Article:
The Maine Public Utilities Commission (PUC) has made a ruling to gradually phase out retail-rate net energy metering (NEM) in the state, and although it appears the commission tried to find a balanced approach to appease NEM supporters and opponents, some stakeholders from both sides have denounced the outcome.
NEM, a policy under which utilities compensate solar customers for their excess energy, has been a contentious issue in Maine. After Gov. Paul LePage, R-Maine, vetoed a compromise bill to reform the state’s solar policy in April, the fate of NEM was handed over to the PUC. In December, the commission said it was postponing its decision in order to fully weigh all of the feedback it collected.
In a press release announcing the PUC’s final rule, Chairman Mark Vannoy says, “The commission received many useful comments over the last several months regarding this rule, and all the comments were reviewed and analyzed carefully.”
The PUC emphasizes the rule only applies to residential rooftop solar, not large-scale installations.
“Many projects are being built across the state today based on existing market mechanisms,” the PUC explains in the release. “The commission decided not to address larger-scaled projects and community projects as part of the [NEM] rules to ensure we stayed within our regulatory function, and in light of legislative initiatives in these areas.”
Although grandfathering has been a problem in other states that tackled NEM reform,especially in Nevada, the Maine PUC rule grandfathers in all existing residential solar customers under the current retail NEM rates for 15 years. In addition, the compensation changes don’t go into effect until Jan. 1, 2018, meaning that anyone who signs up for NEM over the next year will also cash in on the full rates for a 15-year period.
Starting in 2018, the current retail NEM rate will drop 10% annually until it is phased out over the next 10 years. Notably, though, a customer’s rate will be locked in for 15 years at whichever level it is when the customer enters the NEM program.
In the PUC release, Vannoy says the rule “maintains incentive margins consistent with the declining costs of solar technology.”
The release adds, “The incentives to [NEM] customers under the new rule should not change the length of time it takes for a customer to recoup their investment. The estimated payback for new installations will be similar to what it has been historically.”
Despite the PUC’s efforts to strike a balance, some stakeholders argue the new rule goes too far, while others claim it doesn’t go far enough.
Solar advocates, such as the Natural Resources Council of Maine (NRCM), say the NEM phase-out will hurt the state’s market. In fact, Dylan Voorhees, clean energy director for the NRCM, charges that the rule will “gut the long-standing ability of Maine consumers to generate their own power.”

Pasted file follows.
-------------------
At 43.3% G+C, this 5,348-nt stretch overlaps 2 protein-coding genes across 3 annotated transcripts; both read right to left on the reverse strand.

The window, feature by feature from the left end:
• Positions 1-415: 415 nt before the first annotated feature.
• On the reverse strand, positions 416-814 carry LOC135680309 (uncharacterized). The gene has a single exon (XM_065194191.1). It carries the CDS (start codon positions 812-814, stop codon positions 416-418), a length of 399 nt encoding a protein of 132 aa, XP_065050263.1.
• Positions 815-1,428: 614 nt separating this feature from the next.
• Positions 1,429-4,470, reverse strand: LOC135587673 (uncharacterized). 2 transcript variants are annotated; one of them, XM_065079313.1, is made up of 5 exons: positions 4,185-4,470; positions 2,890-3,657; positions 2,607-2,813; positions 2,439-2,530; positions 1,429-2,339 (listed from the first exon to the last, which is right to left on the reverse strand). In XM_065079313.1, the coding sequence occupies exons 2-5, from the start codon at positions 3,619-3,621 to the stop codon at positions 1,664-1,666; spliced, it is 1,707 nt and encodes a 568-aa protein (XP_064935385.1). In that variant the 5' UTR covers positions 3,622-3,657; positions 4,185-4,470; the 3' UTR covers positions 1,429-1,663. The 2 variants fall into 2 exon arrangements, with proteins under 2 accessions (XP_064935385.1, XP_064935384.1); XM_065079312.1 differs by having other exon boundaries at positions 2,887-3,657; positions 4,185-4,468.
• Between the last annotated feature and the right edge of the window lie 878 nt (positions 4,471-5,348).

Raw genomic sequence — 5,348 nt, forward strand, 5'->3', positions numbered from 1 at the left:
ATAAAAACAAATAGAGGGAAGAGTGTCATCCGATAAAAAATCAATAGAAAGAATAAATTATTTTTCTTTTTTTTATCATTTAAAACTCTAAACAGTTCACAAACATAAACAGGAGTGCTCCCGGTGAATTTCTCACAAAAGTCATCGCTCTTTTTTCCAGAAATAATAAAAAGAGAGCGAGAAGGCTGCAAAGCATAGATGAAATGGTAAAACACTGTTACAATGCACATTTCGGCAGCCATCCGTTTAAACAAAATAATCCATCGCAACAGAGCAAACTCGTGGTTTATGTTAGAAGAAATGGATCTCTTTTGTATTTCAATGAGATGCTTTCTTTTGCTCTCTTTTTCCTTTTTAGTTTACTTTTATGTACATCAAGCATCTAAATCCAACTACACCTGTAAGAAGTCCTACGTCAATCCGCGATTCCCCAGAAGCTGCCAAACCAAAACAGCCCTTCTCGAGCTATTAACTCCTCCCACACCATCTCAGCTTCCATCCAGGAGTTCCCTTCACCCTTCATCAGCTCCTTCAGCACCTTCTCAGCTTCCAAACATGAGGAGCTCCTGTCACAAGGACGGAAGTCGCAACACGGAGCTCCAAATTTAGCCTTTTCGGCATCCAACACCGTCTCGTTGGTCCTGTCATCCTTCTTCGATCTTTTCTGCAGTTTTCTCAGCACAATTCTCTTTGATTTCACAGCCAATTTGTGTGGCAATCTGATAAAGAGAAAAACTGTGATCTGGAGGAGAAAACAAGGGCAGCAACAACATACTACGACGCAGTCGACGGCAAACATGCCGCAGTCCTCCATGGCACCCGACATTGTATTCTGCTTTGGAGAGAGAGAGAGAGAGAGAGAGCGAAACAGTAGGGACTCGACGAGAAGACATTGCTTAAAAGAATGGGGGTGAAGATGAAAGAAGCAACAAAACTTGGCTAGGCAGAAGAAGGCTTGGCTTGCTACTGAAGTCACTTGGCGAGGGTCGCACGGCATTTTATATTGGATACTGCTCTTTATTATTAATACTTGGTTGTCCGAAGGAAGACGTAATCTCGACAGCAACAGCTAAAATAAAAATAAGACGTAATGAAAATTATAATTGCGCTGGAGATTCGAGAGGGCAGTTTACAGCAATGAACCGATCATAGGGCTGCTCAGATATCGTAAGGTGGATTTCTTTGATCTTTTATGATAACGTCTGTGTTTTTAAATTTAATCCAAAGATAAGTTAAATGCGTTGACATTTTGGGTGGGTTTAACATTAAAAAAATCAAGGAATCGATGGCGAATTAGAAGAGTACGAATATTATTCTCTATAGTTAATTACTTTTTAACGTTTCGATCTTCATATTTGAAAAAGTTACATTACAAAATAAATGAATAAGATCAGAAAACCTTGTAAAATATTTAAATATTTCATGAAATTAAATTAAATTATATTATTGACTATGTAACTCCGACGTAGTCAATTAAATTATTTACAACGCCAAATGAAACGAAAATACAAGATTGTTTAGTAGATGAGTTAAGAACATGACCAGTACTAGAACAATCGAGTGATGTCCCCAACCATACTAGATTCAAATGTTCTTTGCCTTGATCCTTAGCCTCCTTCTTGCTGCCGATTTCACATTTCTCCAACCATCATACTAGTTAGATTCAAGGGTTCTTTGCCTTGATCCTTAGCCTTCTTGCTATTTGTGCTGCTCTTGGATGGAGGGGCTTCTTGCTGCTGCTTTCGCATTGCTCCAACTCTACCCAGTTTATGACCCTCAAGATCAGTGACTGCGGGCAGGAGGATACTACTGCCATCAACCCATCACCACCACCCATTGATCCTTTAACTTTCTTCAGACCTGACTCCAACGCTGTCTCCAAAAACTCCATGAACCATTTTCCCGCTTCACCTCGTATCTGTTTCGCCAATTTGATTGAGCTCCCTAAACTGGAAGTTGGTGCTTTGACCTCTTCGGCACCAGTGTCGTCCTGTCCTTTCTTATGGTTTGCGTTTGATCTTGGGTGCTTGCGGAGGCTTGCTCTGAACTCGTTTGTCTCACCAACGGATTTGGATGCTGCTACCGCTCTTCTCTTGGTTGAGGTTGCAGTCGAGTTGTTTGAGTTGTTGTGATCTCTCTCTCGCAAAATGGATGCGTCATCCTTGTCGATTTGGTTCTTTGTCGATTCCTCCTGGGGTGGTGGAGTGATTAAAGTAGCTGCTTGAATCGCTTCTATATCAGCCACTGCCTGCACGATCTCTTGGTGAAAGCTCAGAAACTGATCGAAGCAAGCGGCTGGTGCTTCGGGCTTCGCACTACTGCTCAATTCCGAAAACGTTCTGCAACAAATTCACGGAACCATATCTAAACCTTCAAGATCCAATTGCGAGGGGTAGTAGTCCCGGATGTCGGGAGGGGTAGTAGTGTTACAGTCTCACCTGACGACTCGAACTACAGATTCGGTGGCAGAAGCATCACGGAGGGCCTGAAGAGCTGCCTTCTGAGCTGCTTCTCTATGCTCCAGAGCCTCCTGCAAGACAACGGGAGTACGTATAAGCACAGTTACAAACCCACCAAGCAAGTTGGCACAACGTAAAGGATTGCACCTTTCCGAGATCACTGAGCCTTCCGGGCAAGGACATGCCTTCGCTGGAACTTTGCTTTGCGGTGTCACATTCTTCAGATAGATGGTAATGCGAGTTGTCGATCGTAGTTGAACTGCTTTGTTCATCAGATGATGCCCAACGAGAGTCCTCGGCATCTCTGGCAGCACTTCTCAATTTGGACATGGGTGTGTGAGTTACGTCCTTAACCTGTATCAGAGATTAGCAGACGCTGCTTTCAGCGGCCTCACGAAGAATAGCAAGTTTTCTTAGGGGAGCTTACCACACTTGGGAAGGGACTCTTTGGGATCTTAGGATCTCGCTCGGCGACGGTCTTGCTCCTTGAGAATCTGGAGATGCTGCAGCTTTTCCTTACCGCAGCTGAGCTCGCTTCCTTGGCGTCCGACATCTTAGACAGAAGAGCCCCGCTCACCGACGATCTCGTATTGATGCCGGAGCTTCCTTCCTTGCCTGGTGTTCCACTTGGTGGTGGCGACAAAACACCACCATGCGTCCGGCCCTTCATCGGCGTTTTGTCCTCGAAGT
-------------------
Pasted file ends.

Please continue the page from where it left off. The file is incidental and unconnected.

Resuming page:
“That is the wrong direction for a state that is already in last place regionally on solar per capita and has so much to gain from growth of solar power,” comments Voorhees. He hopes state legislators, which worked with solar stakeholders on the compromise bill that LePage ultimately vetoed last year, will again try to address the solar issue.
“The rules make it clearer than ever that it is critical for lawmakers to regain control of Maine’s solar policy and pass legislation this session,” says Voorhees. “Continued policy and regulatory uncertainty is crippling Maine’s ability to grow a large, mature solar industry.”
At least one state lawmaker, Rep. Seth Berry, D-Bowdoinham, has indicated he is ready.
In a statement, Berry, who is the House chair of the legislature’s Energy, Utilities and Technology Committee, says, “Clean renewable energy sources are the best pathway our state has to lower energy prices, more good-paying jobs and a smaller carbon footprint. The rule adopted … by the PUC seems to take us in the wrong direction by making major and disruptive changes despite overwhelming public input regarding risks to our energy and jobs markets. This rulemaking only underscores the need for the legislature to move quickly to protect jobs, ensure market stability and keep Mainers in control of their energy future.”
Meanwhile, it seems LePage, a long-time critic of NEM, is also unhappy with the final rule. A Press Herald report cites a statement from the governor saying, “Net energy billing customers should be compensated for the electricity they generate at fair market rates. Other ratepayers should not be subsidizing those installations to make solar viable. If it cannot stand on its own two feet, they should not have to pay higher rates to some of the more affluent ratepayers.”